Background: Conducting university‑ based research is important for informing primary care, especially in lower‑ and middle‑ income countries (LMICs) such as Indonesia. Syiah Kuala University (SKU), the largest educational institution in Aceh province, Indonesia, is actively establishing itself as a leader in research innovation; however, this effort has not yet demonstrated optimum results. Understanding faculty members’ perceptions of how research is conducted in this setting is crucial for the design and implementation of successful and sustainable research strategies to increase the quantity and quality of primary care research conducted at LMIC universities. The objective of this study was to identify current attitudes, barriers and enablers/facilitators towards primary care research participation and implemen‑ tation in this higher education institution. Methods: A descriptive‑ interpretive qualitative study was conducted. 29 participants, representing 90% of all faculty members providing primary care, were included. A mixed‑ methods approach was used, combining the use of a participant survey with 10 focus group discussions. Participants were encouraged to complete the survey in either English or Bahasa Indonesia. All of the focus group discussions were recorded, transcribed and translated into English. Thematic content analysis of these transcripts was carried out. Results: The majority of participants agreed that SKU has set research as a priority, as it is one of the three pillars of higher education, mandatory in all Indonesian higher education institutions. This research identified many barriers in conducting research, i.e. weak research policy, lack of research funding and infrastructure, complicated research bureaucracy and administrative process, as well as time constraints for conducting research relative to other duties. Participants expressed that personal motivation was a very important enabler/facilitator for increasing research activi‑ ties. In order to improve research productivity, the majority of participants suggested that having local awards and formal recognition, having the opportunity to partner with local business and communities, provision of incentives, and having access to a research help‑ desk would be beneficial. Conclusions: Generally, participants showed a supportive and positive attitude towards research, and provided examples of how to improve research productivity in the Asian university context. Keywords: Research, Primary health care, Physicians, Primary care, Qualitative research, Asia, southeast, Indonesia, Developing countries *Correspondence: ichsan@unsyiah.ac.id Medical Research Unit, Faculty of Medicine, Syiah Kuala University, Jl. T. Tanoeh Abe, Darussalam, Banda Aceh 23111, Indonesia Full list of author information is available at the end of the article © The Author(s) 2018. This article is distributed under the terms of the Creative Commons Attribution 4.0 International License (http://creat iveco mmons .org/licen ses/by/4.0/), which permits unrestricted use, distribution, and reproduction in any medium, provided you give appropriate credit to the original author(s) and the source, provide a link to the Creative Commons license, and indicate if changes were made. The Creative Commons Public Domain Dedication waiver (http://creat iveco mmons .org/ publi cdoma in/zero/1.0/) applies to the data made available in this article, unless otherwise stated. Ichsan et al. Asia Pac Fam Med (2018) 17:8 Page 2 of 8 students towards research practice in LMICs. Addition- Background ally, one paper was identified that explored the perspec - Research capacity has long been the hallmark of edu- tives of junior faculty members of Pakistani medical cational institutions. In medicine, the quality of care schools on the topic of health research. provided to patients is often dictated by the ability of physicians to apply high-quality research to their clini- State of health research in Indonesia cal practice. Research in primary care largely aims to The World Health Organization (WHO) estimates that seek a better understanding of disease management in countries in the South East Asia Region (SEAR), includ- relation to the individuals, families and the community, ing Indonesia, bear approximately 30% of global disease and to evaluate the effectiveness and efficiency of health - burden [18]. Despite this, Indonesia spends approxi- care practices and health policies. Continuous advances mately 2.2% of its gross domestic product (GDP) on in disease prevention and management through relevant health expenditures, the lowest of all SEAR countries research creates the foundation for a dynamic health- [5]. Between 2000 and 2010, approximately 5.0% of peer- care system that can soundly address the needs of a reviewed epidemiological publications from the SEAR community. In many lower- and middle-income coun- region were from Indonesia, a lower proportion than tries (LMICs), tremendous strain is placed on health other countries in the area [5]. Data from the University care systems by both the increasing burden of chronic, of Indonesia shows that approximately 1168 research non-communicable disease and high rates of infec- studies were conducted between 2013 and 2017, of which tious disease [1–7]. Prevalence of chronic and infectious only about 64 (39%) have had their results published [19, disease may be combated and controlled by increased 20]. There appears to be a disparity between the actual research capacity, and by improving the evidence base disease burden in Indonesia and the amount of health used to inform clinical practice [8, 9]. However, unlike expenditure and epidemiological research output [5]. high-income countries, many LMICs lack the human Moreover, the 2014 literature review by Widyahening resources and financial resources to sustain high-level et al. Estimated that only 21% of published articles from research [1, 8, 10]. Furthermore, LMICs have unique Indonesia between 2008 and 2010 were of high reporting clinical contexts and research needs that are often not quality, and only 15% were of high methodological qual- adequately addressed by research carried out in North ity [9]. Several barriers to performing clinical epidemiol- America and Europe. Of the approximately US$ 240 bil- ogy and evidence-based medicine have been identified: lion dollars spent worldwide on health research each year underutilization of data for planning; need for capac- (2010 data), approximately 90% is used to fund research ity building; linking of evidence to practice and policy; on health conditions that affect approximately 10% of the developing collaborative research networks (both nation- global population [11, 12]. ally and internationally); and need for improved infra- Nevertheless, there is an increasing demand for the structure, funding and technical expertise [15, 21]. use of evidence-based practice around the world [13, 14]. Countries in the Asia Pacific region, such as Indo - Perspectives of medical students and faculty members nesia, have recently seen an increase in both support for on health research and interest in evidence-based medical research, and are The majority of research on this area has been conducted becoming increasingly engaged in clinical epidemiology in South Asia, Northern Africa, and the Middle East. and clinical research [9, 15–17]. However, challenges to Studies from India (n = 2), Iran (n = 2), Pakistan (n = 3), research practice and implementation still exist [9]. Sudan (n = 1) and Saudi Arabia (n = 2), as well as a multi- In order to increase sustainable research capacity in centre study across three Middle Eastern countries (Saudi developing countries such as Indonesia, it is important to Arabia, Bahrain, and Kuwait), were identified. General - understand the context of the local health research land- izability of results to SEAR countries such as Indonesia scape, and to gain insight into factors that influence clini - may be limited, however, a number of consistent barriers cal research both positively and negatively. and facilitators to health research were identified. Overall, medical students in LMICs were found to have Literature review a favourable view of research, with 82–97% of surveyed There is a paucity of research exploring the various barri - students indicating that research was important to the ers and facilitators to implementation of health research practice of medicine [22–26], and 64–91% agreeing that in Indonesia, especially with respect to the views of cli- conducting research in medical school is important and nicians and university faculty members. There is, how - should be included in the curriculum [22–28]. When ever, a small amount of literature describing the research medical students were asked about their participation in output from Indonesia, and a moderate amount of lit- research, the percentage of students who had experience erature exploring the knowledge and attitudes of medical Ichsan et al. Asia Pac Fam Med (2018) 17:8 Page 3 of 8 conducting research varied greatly. Results from six Indonesia, and was performed in collaboration with the studies ranged from 52 to 61% [23–28]. The study by Department of Family Medicine at McMaster Univer- Osman found that 94% of medical students had partici- sity in Hamilton, Ontario, Canada. SKU Department of pated in research under a supervisor [22], and the study Family Medicine faculty members working as primary by Memarpur et  al. found that all surveyed participants care physicians were invited to participate in this study. had participated in research [29]. Overall knowledge of Participants were recruited using a purposive sampling research concepts was low to moderate [22–28], and the method. 29 participants who consented to participate percentage of students who had published was also low, were enrolled. This number represented 90% of all fac - ranging between 7 and 34% [25, 26, 30]. ulty members providing primary care at SKU. This study Barriers to conducting and participating in research was approved by the Hamilton Integrated Research Eth- included: insufficient time for research [23, 24, 26, 28– ics Board, and the Syiah Kuala University Research Ethics 30], lack of adequate funding and financial incentives [22, Board. 23, 26, 28, 29, 32], lack of supervisors and mentors [22– 24, 26, 28, 30], lack of training and research curriculum Design [23–26, 29], and lack of adequate research facilities [26, This study used a mixed-methods approach, combining 28]. Facilitators of research amongst medical students the use of a participant survey with focus group discus- included: formal training in research skills [24–28, 30], sions, focusing on qualitative descriptive-interpretive competent and motivated supervisors [22, 24, 29], inclu- analysis. Participants were encouraged to complete the sion of research in the curriculum [24, 25], and having survey in either English or Bahasa Indonesia. All of the time set aside for research activities [23]. focus group interviews were digitally recorded, tran- The 2009 study by Sabzwari et al. Focused on the atti - scribed and translated into English. tudes and experiences of junior faculty members at four The participant survey contained 28 questions, includ - medical schools and teaching hospitals. They found that ing demographic questions (age, gender, level of train- 42% of surveyed participants were currently involved in ing, additional degrees), questions regarding previous clinical research. 85% of participants felt that research research experience (yes/no), questions on attitudes was helpful; however, 83% admitted that research was towards research and research skills (5 point Likert difficult to conduct. Barriers to participation in clinical scale), and questions on perceived barriers and facilita- research included: lack of training, lack of time to per- tors to conducting research (5 point Likert scale). Faculty form research, lack of statistical support, lack of men- members who agreed to complete the survey were sub- torship, and lack of financial incentives. Facilitators to sequently invited by the Principal Investigator to partici- conducting research included prior formal training in pate in focus group discussions, which were held at the research, having dedicated time for research activities, Faculty of Medicine. and availability of mentors and research support [31]. The semi-structured focus group discussions utilized a mixture of both closed- and open-ended questions in Objectives order to collect demographic data, as well as eliciting fac- It is clear that there are many barriers in performing ulty member perspectives on the definition and require - health research in LMICs, however, there is very lit- ments of research, general attitudes towards conducting tle available literature exploring the research needs of research, barriers to conducting research, and incentives Indonesian primary care researchers. Thus, this study and facilitators to conducting research. Ten focus group sought to explore the environment and culture of health discussions (including 29 participants) were conducted. research in the Family Medicine department of a major They were facilitated by a member of the research team (a Indonesian university. The objectives of this study were: lecturer at the Faculty of Medicine at SKU). Focus group (1) to explore current attitudes of faculty members interviews were audio recorded, and then transcribed towards primary care research, including participation and translated into English by an external translator. and implementation; (2) to identify any perceived bar- riers in conducting and producing research; and (3) to Data analysis identify enablers/facilitators for promoting an environ- Participant surveys were organized using Microsoft ment conducive to research. Excel. Mean aggregate scores were calculated based on individual subject area. To simplify analysis, Likert scale Methods values of 1 and 2 were combined to represent disagree- Setting and participants ment with the study statement, whereas scale values of This study took place at Syiah Kuala University (SKU), 4 and 5 were combined to represent agreement with the located in Banda Aceh, in the province of Aceh, study statement. A value of 3 was considered neutral. Ichsan et al. Asia Pac Fam Med (2018) 17:8 Page 4 of 8 Focus group interview transcripts were analyzed by Table 3 Research attitudes amongst  study participants, n (%) five research team members using a qualitative, descrip - tive approach. Each transcript was coded independently Research attitudes and skills (n = 29) Agree Neutral Disagree to capture emerging themes and sub-themes. These were I am interested in conducting research 29 (100.0) 0 (0.0) 0 (0.0) discussed, organized and consolidated by all members Research should be a top university 29 (100.0) 0 (0.0) 0 (0.0) of the research team in a collaborative manner. Analy- priority sis focused on understanding current attitudes towards Research has a positive effect on SKU 29 (100.0) 0 (0.0) 0 (0.0) research and addressing current barriers and enablers/ Research promotes critical thinking 29 (100.0) 0 (0.0) 0 (0.0) facilitators to conducting research. Data collection Research improves patient care 25 (86.2) 4 (13.8) 0 (0.0) occured alongside data analysis, so as to ensure that new Research helps professional enhance‑ 29 (100.0) 0 (0.0) 0 (0.0) emerging themes were fully explored. Themes from qual - ment itative analysis were triangulated with the survey results Research helps to change health policy 28 (96.6) 1 (3.4) 0 (0.0) to ensure convergence of information and agreement There should be dedicated time allot‑ 27 (93.1) 1 (3.4) 1 (3.4) between the two different modalities of data collection. ted for research I am confident in my abilities to con‑ 27 (93.1) 2 (6.9) 0 (0.0) duct research Results Participant survey This study included 29 participants, all of whom were members of the Faculty of Medicine at SKU. The major - Table 4 Enablers/facilitators to conducting research, n (%) ity of participants were female (65.5%), aged 27–38 years Enablers/facilitators to conducting Agree Neutral Disagree (75.9%), serving as a medical doctor (86.2%), and holding research (n = 29) a master’s degree (79.31%). Results from the participant Career advancement 27 (93.1) 1 (3.4) 1 (3.4) survey are presented in Tables 1, 2, 3, 4, 5. Support from administrators 18 (62.1) 9 (31.0) 2 (6.9) Pursuit of personal interest 18 (62.1) 11 (37.9) 0 (0.0) Pursuit of further education 26 (89.7) 3 (10.3) 0 (0.0) Release time from teaching duties 11 (37.9) 10 (34.5) 8 (27.6) Opportunity to involve students 26 (89.7) 2 (6.9) 1 (3.4) Table 1 Demographic data of  participants (faculty members), n (%) Opportunity to work with business and 27 (93.1) 2 (6.9) 0 (0.0) community partners Sex Formal recognition by university 27 (93.1) 2 (6.9) 0 (0.0) Male 10 (34.5) Other enablers/facilitators There should be allocated Female 19 (65.5) time for three pillars of higher education: Age range research, education, com‑ 27–38 years old 22 (75.9) munity services 41–57 years old 7 (24.1) Lecturer’s performance Level of training appraisal and career rank system Medical doctor 25 (86.2) Establishment of research Non medical doctor 4 (6. 9) networks, both within the Additional degree university and with other Ph.D. degree 6 (20.9) institutions Master degree 23 (79.3) Personal interest Table 2 Research experience among  study participants, n Focus groups (%) Attitudes Research experience (n = 29) Yes No There was a consensus amongst the respondents that Have you conducted research before? 28 (96.6) 1 (3.4) SKU had already set research as a high priority. In Indo- Are you currently involved in a research project? 16 (55.2) 13 (44.8) nesia, research is considered one of three mandatory Received formal training in conducting research? 25 (86.2) 4 (13.8) pillars of higher educational programs, along with educa- tion and community service. Ichsan et al. Asia Pac Fam Med (2018) 17:8 Page 5 of 8 Table 5 Barriers to conducting research, n (%) and various national and international institutions; an increasing number of international meetings, seminars, Barriers to conducting research Agree Neutral Disagree and conferences being held on-site; high rates of tropical (n = 29) diseases; local traditions and natural resources; as well as Lack of research experience 20 (69.0) 2 (6.9) 7 (24.1) strong communication between the university and the Lack of training 23 (79.3) 2 (6.9) 4 (13.8) government. In contrast, many of the research grants Lack of release time by university 15 (51.7) 6 (20.7) 8 (27.6) provided by local, national, and international institu- Lack of administrative support 19 (65.5) 4 (13.8) 6 (20.7) tions are only available for applicants with PhD or Mas- Lack of infrastructure 26 (89.7) 2 (6.9) 1 (3.4) ter’s degrees, which participants felt created obstacles for Lack of grants/bursaries available 15 (51.7) 7 (24.1) 7 (24.1) beginner researchers in certain circumstances. Lack of recognition by university 7 (24.1) 9 (31.0) 13 (44.8) Lack of financial incentives 23 (79.3) 3 (10.3) 3 (10.3) Enablers/facilitators Other barriers identified Personal time management The majority of participants felt that personal motivation Personal motivation for conducting research was one of the most important Research funds should be aspects for increasing the number of research activities. allocated per faculty to In order to improve research productivity, the partici- reduce the bureaucratic procedures for obtaining pants suggested that the university provide local awards, funds expand opportunities to work with local businesses and Complicated procedures for communities, institute a formal recognition initiative, submitting final research provide incentives for conducting research, and imple- reports to the university ment a research help desk to support those engaging in Lack of mutual support and self‑motivation research. Inadequate laboratory facili‑ “I think ambition or personal desire was indeed ties and relatively limited research grants quite an important role in conducting research” Lack of rewards (FGD5 116–117) Division of research groups, lack of research on specific “Recognition will make the purpose become stronger. and sustainable topics So the new spirit will be born” (FGD4, 179) Additionally, building teamwork with students was felt to be a positive factor for improving motivation for con- “We have like 3 pillars, one is the research obliga- ducting research. This collaboration was found to give tion” (FGD3, 83–4) credence to faculty members with respect to implement- ing research and building capacity. “(research serves to) increase my personal or institu- tional pride (FGD2, 45–6) Working with students; “It seems like the chance to facilitate students’ need makes lecturers are very “For me it is a passion for research, and it is also our enthusiastic to do research–than just doing it for duty as a faculty member” (FGD5, 142–43) their own” (FGD9, 188–189) This institution has also established a research master plan; however, results from this study found that this plan Barriers is not supported by an effective research policy, especially Participants indicated that university-provided research at the faculty and study program levels. For example, grants are not always distributed in an equitable manner participants identified a lack of research administrative amongst all faculties or individual faculty members; this support at the faculty level, which has lowered faculty led to a reduction in research capabilities. The availabil - member’s interest in conducting primary care research. ity of research grants was not thought to be equal to the In Indonesia, all higher education institutions are faculty members’ research interests, leading to high levels ranked by a third-party agency according to three pos- of competition for access. It was also felt that these grants sible levels of accreditation, with A-level being the high- are not sufficient to cover all research needs, including est. All participants agreed that SKU provides many primary care research. There was a consensus amongst research opportunities, especially since 2015 when it the majority of participants that the university should obtained A-level accreditation. These opportunities arise allocate a certain amount of grant funding to each faculty from good working relationships between the university Ichsan et al. Asia Pac Fam Med (2018) 17:8 Page 6 of 8 to be managed independently and distributed to each “lack of training is not a problem” (FGD8 94–95) department. Participants believed that this strategy may Additionally, gender and traditional gender roles boost faculty member interest in research. Complicated appear to be prominent obstacles to conducting research research bureaucracy and financial administrative pro - amongst women participants. cesses (including a lack of administrative support staff ) was felt to be a major barrier amongst participants. “because when (women) get home, they instinctively change their function. They will be in housewives “I believe all Universities in Indonesia provide grants mode.” (FGD2, 280–281) for research. But here, the main problem is the com- plicated bureaucracy that makes the fund can’t be Many female participants felt that their home and received as soon as possible” (FGD8, 121–123) domestic duties imposed additional time constraints that further prevented them from conducting research. Due to the university’s mandate of actualizing the three pillars of higher education, the majority of participants agreed that the amount of time available for conducting Discussion research is inadequate. This study provides an important overview of the atti - tudes towards research held by faculty members in pri- “I am eager to conduct as much research as possi- mary care at a higher education institution in an LMIC, ble, but I don’t have any spare time to conduct the as well as the barriers and enablers/facilitators that influ - research.” (FGD2, 63–4) ence research capacity and production. It is likely that other universities and institutions in LMICs and across “We don’t have any time released from university the Asia Pacific region face the same challenges. to conduct research, but the university demands as It is widely accepted in the Indonesian context that much researches as possible in a year.” (FG2 263–4) the availability of a research master plan is important for Participants perceived that most available time is higher education institutions; however, results from this spent on the educational pillar (i.e. teaching). This is study find that this alone may not be enough to increase made worse by a workload that is not evenly distributed the culture and productivity of research. This study amongst faculty members. Faculty members who also shows that the implementation of the three pillars of work as a practicing physician have an especially hard higher education is not fully facilitated by the university time due to the additional responsibility of patient care. with regards to research obligation. Results found that a It was suggested that the time allotted for implementa- lack of research support prevents faculty members from tion of each of the three pillars should be clearly regu- fully engaging in research activities, findings that are sup - lated, especially for research. While the university has ported by previous published research. This suggests that seen improvements in infrastructure over the past few many of the barriers faced by researchers are common years, these have not yet helped improve research infra- across various LMIC settings and contexts, including: structure. The majority of participants agreed that there inadequate funding and financial incentives [31, 32], lack is a lack of research laboratories equipped with sufficient of available time for conducting research [23, 24, 26, 28– instruments, as well as a lack of adequate power sup- 31], poor research policy [23–26, 29], lack of adequate ply to run necessary activities. The availability of skilled research infrastructure and facilities [26, 28], and a lack human resources (Master-and/or Ph.D.-level graduates of financial and administrative support [31]. both from national and international universities), while Nevertheless, this study also supports the overall posi- improving, still contributes to poor research infrastruc- tive attitude that researchers in LMICs tend to have ture. The lack of a high-quality research infrastructure towards research [22–28, 31]. The three pillars of higher has been identified as one of the most important prob - education (research, education and community service), lems faced by faculty members, which has led many, mandated as national requirements for higher education especially those from the Faculty of Medicine, to conduct institutions, have become a unique cardinal enabler/facil- more community-based research. itator in strengthening research capacity in the Indone- sian context. This system could potentially be adapted by “Many of us have taken our masters…..But when we other LMICs as a means of increasing research capacity, return to our faculty….still lack of those tools, we especially in the Asia Pacific region. na fi lly decide to only do the survey….So lack of infra - As one of many Indonesian universities, SKU, situated structure makes our talent not amplified, and our in the province of Aceh, has many unique opportunities interest not distributed.” (FGD6, 75–80) for research. Aceh is known as being a “living laboratory” for many researchers from around the world, due in part Ichsan et al. Asia Pac Fam Med (2018) 17:8 Page 7 of 8 Abbreviations to the fact that it is a tropical region, and thus is home GDP: gross domestic product; LMIC: lower‑ and middle ‑income country; to many endemic tropical diseases. A rich Acehnese tra- SEAR: south east Asia region; SKU: Syiah Kuala University; WHO: World Health dition and plentiful natural resources can be leveraged Organization. and explored by faculty members looking to expand their Authors’ contributions research practices and scope. It is likely that many other II: conceptualized and designed the study, supervised data collection, drafted areas in the Asia Pacific region would have their own the initial manuscript, and approved the final manuscript as submitted. Co ‑ PI for study funding. NW: carried out the analysis, drafted the initial manuscript, similar yet unique contexts that might make them attrac- and approved the final manuscript as submitted. RM: analysis instruments, tive locations for prospective researchers. Additionally, carried out the analysis, reviewed the manuscript, and approved the final the growing involvement of local faculty members in manuscript as submitted. LL: carried out the analysis, reviewed the manu‑ script. KL: drafted the initial manuscript, performed the literature review, and international meetings, seminars, and conferences adds edited and revised the manuscript. LRC: conceptualized and designed the positive value to research initiatives across Indonesia and study, supervised data collection, critically reviewed the manuscript. Co‑PI for the Asia Pacific region. Faculty members are often aware study funding. All authors read and approved the final manuscript. of these opportunities, however, they may face difficulties Author details in the operationalizing and production of high-impact Medical Research Unit, Faculty of Medicine, Syiah Kuala University, Jl. T. research. Tanoeh Abe, Darussalam, Banda Aceh 23111, Indonesia. Department of Fam‑ ily Medicine, McMaster University, 100 Main St W, Hamilton, ON L8P 1H6, On the other hand, results from this study indicate Canada. that the interest level of faculty members in conducting research is low, due to inequality of funding, and a lack Acknowledgements None. of resources, infrastructure, and research support at the faculty and study program levels. In order to promote Competing interests and support successful research initiatives, tools such as The authors declare that they have no competing interests. a comprehensive and effective research policy (available Availability of data and materials at the faculty and study program levels), are required. The datasets used and/or analysed during the current study are available from This study also found that female faculty members of the corresponding author on reasonable request. higher education institutions may also face additional Consent for publication time constraints, due in part to traditional gender roles. Not applicable. In general, women in many Asian countries often have Ethics approval and consent to participate additional responsibilities, both professionally and at This study received approval from the Hamilton Integrated Research Ethics home. As faculty members, women are required to par- Board, as well as the Syiah Kuala University Research Ethics Board. All partici‑ ticipate in teaching, research, and community service. If pants signed an informed consent package prior to participation in this study. they are also practicing primary care doctors, they will Funding have additional patient care duties. Women faculty mem- Funding for this study has been provided through a pilot grant from the bers may also have increased amounts of domestic duties McMaster University Department of Family Medicine. outside of work relative to their male counterparts, which may decrease the amount of time they have available to Publisher’s Note Springer Nature remains neutral with regard to jurisdictional claims in pub‑ conduct research. This disparity needs to be addressed, lished maps and institutional affiliations. not only in Indonesia, but also in many other LMICs. Received: 22 January 2018 Accepted: 17 July 2018 Conclusions This study served as a critical needs assessment that evaluates the research environment of primary care References physicians at a major Asian university. By identifying 1. World Health Organization. The world health report 2003: shaping the future. 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Journal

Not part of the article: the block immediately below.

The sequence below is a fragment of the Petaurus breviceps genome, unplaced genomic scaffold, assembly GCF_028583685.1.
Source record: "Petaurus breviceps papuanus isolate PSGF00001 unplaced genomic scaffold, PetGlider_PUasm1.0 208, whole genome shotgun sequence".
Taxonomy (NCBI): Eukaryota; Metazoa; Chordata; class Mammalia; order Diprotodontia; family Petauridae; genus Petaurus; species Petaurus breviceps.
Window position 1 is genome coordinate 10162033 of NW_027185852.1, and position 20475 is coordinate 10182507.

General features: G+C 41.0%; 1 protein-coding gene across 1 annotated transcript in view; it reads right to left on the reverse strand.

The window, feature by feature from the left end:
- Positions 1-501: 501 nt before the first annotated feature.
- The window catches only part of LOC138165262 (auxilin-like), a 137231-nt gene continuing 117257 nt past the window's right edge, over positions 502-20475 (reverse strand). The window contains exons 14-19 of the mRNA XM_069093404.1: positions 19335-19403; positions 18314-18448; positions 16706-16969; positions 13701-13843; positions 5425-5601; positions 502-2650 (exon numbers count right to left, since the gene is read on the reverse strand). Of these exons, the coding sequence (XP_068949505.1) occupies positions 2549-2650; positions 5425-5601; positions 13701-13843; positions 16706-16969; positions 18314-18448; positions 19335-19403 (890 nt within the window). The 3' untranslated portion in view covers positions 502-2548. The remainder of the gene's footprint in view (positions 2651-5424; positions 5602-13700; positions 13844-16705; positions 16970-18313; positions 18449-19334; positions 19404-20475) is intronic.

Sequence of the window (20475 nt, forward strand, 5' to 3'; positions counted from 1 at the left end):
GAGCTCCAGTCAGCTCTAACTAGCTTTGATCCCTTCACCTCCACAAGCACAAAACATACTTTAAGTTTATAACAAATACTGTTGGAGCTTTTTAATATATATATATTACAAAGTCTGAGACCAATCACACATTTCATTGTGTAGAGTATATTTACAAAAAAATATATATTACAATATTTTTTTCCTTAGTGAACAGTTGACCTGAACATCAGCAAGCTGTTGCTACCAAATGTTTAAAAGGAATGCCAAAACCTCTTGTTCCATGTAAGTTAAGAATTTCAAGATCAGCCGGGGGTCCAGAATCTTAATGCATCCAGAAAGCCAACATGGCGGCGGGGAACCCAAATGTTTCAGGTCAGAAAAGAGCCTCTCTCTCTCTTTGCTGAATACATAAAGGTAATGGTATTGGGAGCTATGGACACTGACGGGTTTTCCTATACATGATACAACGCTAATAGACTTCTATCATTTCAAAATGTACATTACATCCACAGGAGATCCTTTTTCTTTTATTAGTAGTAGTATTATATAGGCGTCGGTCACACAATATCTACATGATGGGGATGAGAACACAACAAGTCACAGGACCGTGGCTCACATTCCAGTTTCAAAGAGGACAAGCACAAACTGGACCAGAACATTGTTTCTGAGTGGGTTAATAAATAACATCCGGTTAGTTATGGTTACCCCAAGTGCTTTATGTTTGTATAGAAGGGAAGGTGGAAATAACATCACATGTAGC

Asia Pacific Family MedicineSpringer Journals

Published: Jul 27, 2018